Cerasee | Jamaican Teas

I won’t lie, the word cerasee strikes fear in many Jamaican children. We all thought of ways to trick our grannies into thinking we drank the full cup of tea when you really threw it outside. I hope she never found out…for your sake.

Cerasee | Bitter Melon | Bitter Gourd | Balsam Pear

What is Cerasee?

Cerasee is scientifically known as Momordica Charente but across the globe it’s also known as the Balsam Pear or Bitter Melon/Gourd. It might be surprising to many that the green vegetable found in Asian groceries is also a staple Jamaican tea. Colonisation relocated many plant and animal species around the world.

A staple in Indian and Chinese cooking, look out for bitter gourd in your next stir-fry, soup or curry.

Being a part of the Momordica family means that there are a few other similar looking vined plants that grow in tropical conditions. Cerasee/ Balsam Pear is easily confused with the Balsam Apple, the less edible version of the Balsam Pear. Both grow easily in Jamaica and other tropical regions and are often the object of curiosity to children playing in the bushes or gardens. While both plants have similar leaves & vine structures, the major differences between them are shape & edibility of the fruit. The Balsam Apple is smaller & more rounded than the elongated Balsam Pear. The fruit of the Balsam Apple vine are also considered toxic when consumed raw or cooked. The fruit skin & peeled seeds, when consumed, cause a delayed muscarinic toxidrome charaterized by nausia, vomiting & diarrhoea. However this side effect usually dissipates quickly and can be easily managed with fluid intake.

Left, Balsam Apple (Momordica balsamina) & Right, Balsam Pear (Momordica charantia)

In Jamaica, cerasee’s leaves are consumed and renowned for its bitter taste yet beneficial properties.

Uses & Active Ingredients

Diabetes: insulin– anti diabetic; rosmarinic acid– anti-viral, bactericide, viricide; verbascoside– bactericide; p-cymene– bactericide, viricide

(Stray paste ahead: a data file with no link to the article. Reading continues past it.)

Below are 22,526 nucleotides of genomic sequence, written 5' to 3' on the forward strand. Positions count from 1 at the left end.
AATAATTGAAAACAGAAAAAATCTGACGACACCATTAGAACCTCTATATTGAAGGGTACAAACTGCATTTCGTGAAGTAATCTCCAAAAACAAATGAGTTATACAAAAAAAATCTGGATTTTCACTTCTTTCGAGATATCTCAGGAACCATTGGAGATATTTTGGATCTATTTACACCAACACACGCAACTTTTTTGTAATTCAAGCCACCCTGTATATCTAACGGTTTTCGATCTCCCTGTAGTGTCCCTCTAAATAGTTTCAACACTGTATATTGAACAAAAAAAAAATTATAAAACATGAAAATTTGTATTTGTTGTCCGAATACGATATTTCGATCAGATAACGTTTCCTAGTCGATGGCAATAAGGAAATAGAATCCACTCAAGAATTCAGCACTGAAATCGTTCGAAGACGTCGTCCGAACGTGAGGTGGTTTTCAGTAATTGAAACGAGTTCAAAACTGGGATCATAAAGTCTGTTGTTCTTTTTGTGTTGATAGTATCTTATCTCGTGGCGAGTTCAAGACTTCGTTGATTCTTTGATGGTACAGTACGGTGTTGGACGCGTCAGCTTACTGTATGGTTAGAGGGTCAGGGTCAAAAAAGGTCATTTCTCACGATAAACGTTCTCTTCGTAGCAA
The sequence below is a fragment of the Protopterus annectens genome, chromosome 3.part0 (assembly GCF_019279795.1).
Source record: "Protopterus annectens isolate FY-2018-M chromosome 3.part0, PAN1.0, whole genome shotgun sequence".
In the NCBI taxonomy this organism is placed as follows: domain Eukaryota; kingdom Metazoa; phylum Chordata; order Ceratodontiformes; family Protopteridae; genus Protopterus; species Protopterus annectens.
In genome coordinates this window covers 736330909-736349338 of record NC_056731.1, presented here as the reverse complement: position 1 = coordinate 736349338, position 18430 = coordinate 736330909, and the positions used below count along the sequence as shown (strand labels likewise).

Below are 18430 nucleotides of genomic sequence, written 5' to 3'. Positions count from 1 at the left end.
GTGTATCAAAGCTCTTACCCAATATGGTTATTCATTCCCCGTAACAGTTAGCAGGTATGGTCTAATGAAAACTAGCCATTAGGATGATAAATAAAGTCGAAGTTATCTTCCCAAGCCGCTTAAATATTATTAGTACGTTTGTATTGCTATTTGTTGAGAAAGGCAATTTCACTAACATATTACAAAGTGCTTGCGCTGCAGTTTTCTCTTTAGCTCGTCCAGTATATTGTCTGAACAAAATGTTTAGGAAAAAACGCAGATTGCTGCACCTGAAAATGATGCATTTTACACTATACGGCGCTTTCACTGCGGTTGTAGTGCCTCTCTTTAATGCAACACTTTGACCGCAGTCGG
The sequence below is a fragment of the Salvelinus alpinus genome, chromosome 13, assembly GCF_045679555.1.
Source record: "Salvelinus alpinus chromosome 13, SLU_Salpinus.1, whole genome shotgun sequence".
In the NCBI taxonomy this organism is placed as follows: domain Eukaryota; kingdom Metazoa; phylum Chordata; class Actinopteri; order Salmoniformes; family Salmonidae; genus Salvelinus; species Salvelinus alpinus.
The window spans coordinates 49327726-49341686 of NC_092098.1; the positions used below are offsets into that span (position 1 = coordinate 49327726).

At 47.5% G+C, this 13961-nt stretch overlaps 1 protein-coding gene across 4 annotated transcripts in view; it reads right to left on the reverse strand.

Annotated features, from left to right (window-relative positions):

Colds: rosmarinic acid– anti-viral, viricide; p-cymene– analgesic, viricide

Fever: p-cymene– analgesic

High Blood Pressure: gamma-amino-butyric acid– antihypertensive

Pain Killer: gaba: tranquilliser; p-cymene– analgesic

Rheumatism: gentisic acid-antirheumatic

Examples of Home Remedies in Jamaica

  • Treating fevers
  • Consumed when someone is suspected of having “bad blood”, “sugar” or diabetes
  • Purges the body of parasitic worms, especially during back to school preparations children are often given Cerasee to drink during a full moon.
  • A bath to treat skin conditions such as eczema or joint pains, leaves are crushed and a bath is drawn for the ailing person.
  • A treatment for common colds and stomach aches
  • To ease menstral pain
  • Tea is consumed in order to have bright & clear skin
  • Tea is used to detox the blood

Around the world, the cerasee/bitter gourd fruit has various uses. In the Yucatan Peninsula, Mexico it’s used as an aphrodisiac, a treatment for Diabetes in Puerto Rico as well as an alternative medical treatment for cancer in Brazil. You might even be familiar with bitter gourd soup (苦瓜汤) in Chinese restaurants, the green unripened fruit is usually what’s used. In India the Punjabi specialty Karela Sabzi uses dried bitter gourd (karela).

Karela Sabzi | Pork & Bitter Gourd Soup

Cerasee is rich in vitamins A, C, phosphorus and iron which makes it a common tea to drink when trying to detox or purge the body of toxins. However, detoxes and purgers can be extremely harmful to your health, please consult your doctor to see if a detox is safe for you. Drinking large amounts of herbal teas in a short space of time can harm the liver. All consumption should be in moderation.

Doctor’s Opinion: Dr. Knight @adventureswithelle

Cerasee can be safely consumed in small quantities for common diseases like the common cold and minor aches and pains. It can also be taken for its blood-pressure lowering effects and as alternative medicine for patients with pre-diabetes along with other dietary and lifestyle modificiations. However, it should not be used as the sole treatment for hypertension and diabetes as its ability to effectively get these diseases under control has not been fully studied. Also, exercise caution with consuming cerasee regularly as it can interfere with medications that are broken down in the liver, and cerasee has been known to cause liver injury/ toxicity when consumed regularly.

Ways to try Cerasee

Curry: Here’s a recipe for Karela Sabzi you can try, English subtitles are included.

Stir fry: Stir frying with pork tends to make things better, if you’re vegan or vegitarian maybe try firm tofu as a substitute. Here’s a recipe to follow, the vegetable in this recipe can be substituted with bitter melon.

Tea: Drinking the cerasee stem and leaves as a tea is the most common way it’s consumed in Jamaica, but as a warning, it’s called bitter gourd for a reason. No matter how much sweetener you add, you’ll never tame the bitter taste.

  • Use 2 tsp dried cerasee to 1.5 cups of water.
  • Allow it to come to a boil, turn off the heat and let it steep for 2 mins.
  • Using fresh Cerasee, 5-6 medium leaves should do the trick, following the same method.

Try infusing your Cerasee with other flavours such as mint, lemongrass or ginger to balance the bitterness.

If you want to learn more about teas in different regions, make sure to follow @theteafile on Instagram & subscribe to get the latest blog posts.

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